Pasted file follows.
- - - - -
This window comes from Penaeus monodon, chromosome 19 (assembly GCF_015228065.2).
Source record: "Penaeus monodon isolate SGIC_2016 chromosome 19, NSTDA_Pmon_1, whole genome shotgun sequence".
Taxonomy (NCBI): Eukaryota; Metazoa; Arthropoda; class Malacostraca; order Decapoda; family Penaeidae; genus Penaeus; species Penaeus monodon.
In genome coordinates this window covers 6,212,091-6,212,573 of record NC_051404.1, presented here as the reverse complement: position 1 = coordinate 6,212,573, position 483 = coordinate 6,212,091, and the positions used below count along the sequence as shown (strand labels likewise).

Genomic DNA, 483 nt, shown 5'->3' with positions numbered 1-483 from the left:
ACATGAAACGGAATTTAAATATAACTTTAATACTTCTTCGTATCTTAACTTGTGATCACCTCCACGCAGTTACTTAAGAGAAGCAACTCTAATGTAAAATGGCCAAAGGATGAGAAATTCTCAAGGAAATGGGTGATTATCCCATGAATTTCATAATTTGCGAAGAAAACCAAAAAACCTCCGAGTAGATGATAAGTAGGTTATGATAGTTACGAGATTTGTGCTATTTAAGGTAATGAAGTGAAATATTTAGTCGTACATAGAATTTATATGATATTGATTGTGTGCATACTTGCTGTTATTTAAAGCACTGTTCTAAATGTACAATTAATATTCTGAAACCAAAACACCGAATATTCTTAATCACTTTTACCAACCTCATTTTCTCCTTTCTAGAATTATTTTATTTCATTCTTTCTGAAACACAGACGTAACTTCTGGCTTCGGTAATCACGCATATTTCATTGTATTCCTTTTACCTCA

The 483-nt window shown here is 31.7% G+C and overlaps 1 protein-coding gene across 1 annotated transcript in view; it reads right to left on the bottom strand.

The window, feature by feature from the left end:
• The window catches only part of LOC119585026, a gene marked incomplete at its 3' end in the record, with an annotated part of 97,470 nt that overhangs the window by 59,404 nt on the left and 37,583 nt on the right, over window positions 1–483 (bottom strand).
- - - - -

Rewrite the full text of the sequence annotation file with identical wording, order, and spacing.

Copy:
This window comes from Penaeus monodon, chromosome 19 (assembly GCF_015228065.2).
Source record: "Penaeus monodon isolate SGIC_2016 chromosome 19, NSTDA_Pmon_1, whole genome shotgun sequence".
Taxonomy (NCBI): Eukaryota; Metazoa; Arthropoda; class Malacostraca; order Decapoda; family Penaeidae; genus Penaeus; species Penaeus monodon.
In genome coordinates this window covers 6,212,091-6,212,573 of record NC_051404.1, presented here as the reverse complement: position 1 = coordinate 6,212,573, position 483 = coordinate 6,212,091, and the positions used below count along the sequence as shown (strand labels likewise).

Genomic DNA, 483 nt, shown 5'->3' with positions numbered 1-483 from the left:
ACATGAAACGGAATTTAAATATAACTTTAATACTTCTTCGTATCTTAACTTGTGATCACCTCCACGCAGTTACTTAAGAGAAGCAACTCTAATGTAAAATGGCCAAAGGATGAGAAATTCTCAAGGAAATGGGTGATTATCCCATGAATTTCATAATTTGCGAAGAAAACCAAAAAACCTCCGAGTAGATGATAAGTAGGTTATGATAGTTACGAGATTTGTGCTATTTAAGGTAATGAAGTGAAATATTTAGTCGTACATAGAATTTATATGATATTGATTGTGTGCATACTTGCTGTTATTTAAAGCACTGTTCTAAATGTACAATTAATATTCTGAAACCAAAACACCGAATATTCTTAATCACTTTTACCAACCTCATTTTCTCCTTTCTAGAATTATTTTATTTCATTCTTTCTGAAACACAGACGTAACTTCTGGCTTCGGTAATCACGCATATTTCATTGTATTCCTTTTACCTCA

The 483-nt window shown here is 31.7% G+C and overlaps 1 protein-coding gene across 1 annotated transcript in view; it reads right to left on the bottom strand.

The window, feature by feature from the left end:
• The window catches only part of LOC119585026, a gene marked incomplete at its 3' end in the record, with an annotated part of 97,470 nt that overhangs the window by 59,404 nt on the left and 37,583 nt on the right, over window positions 1–483 (bottom strand).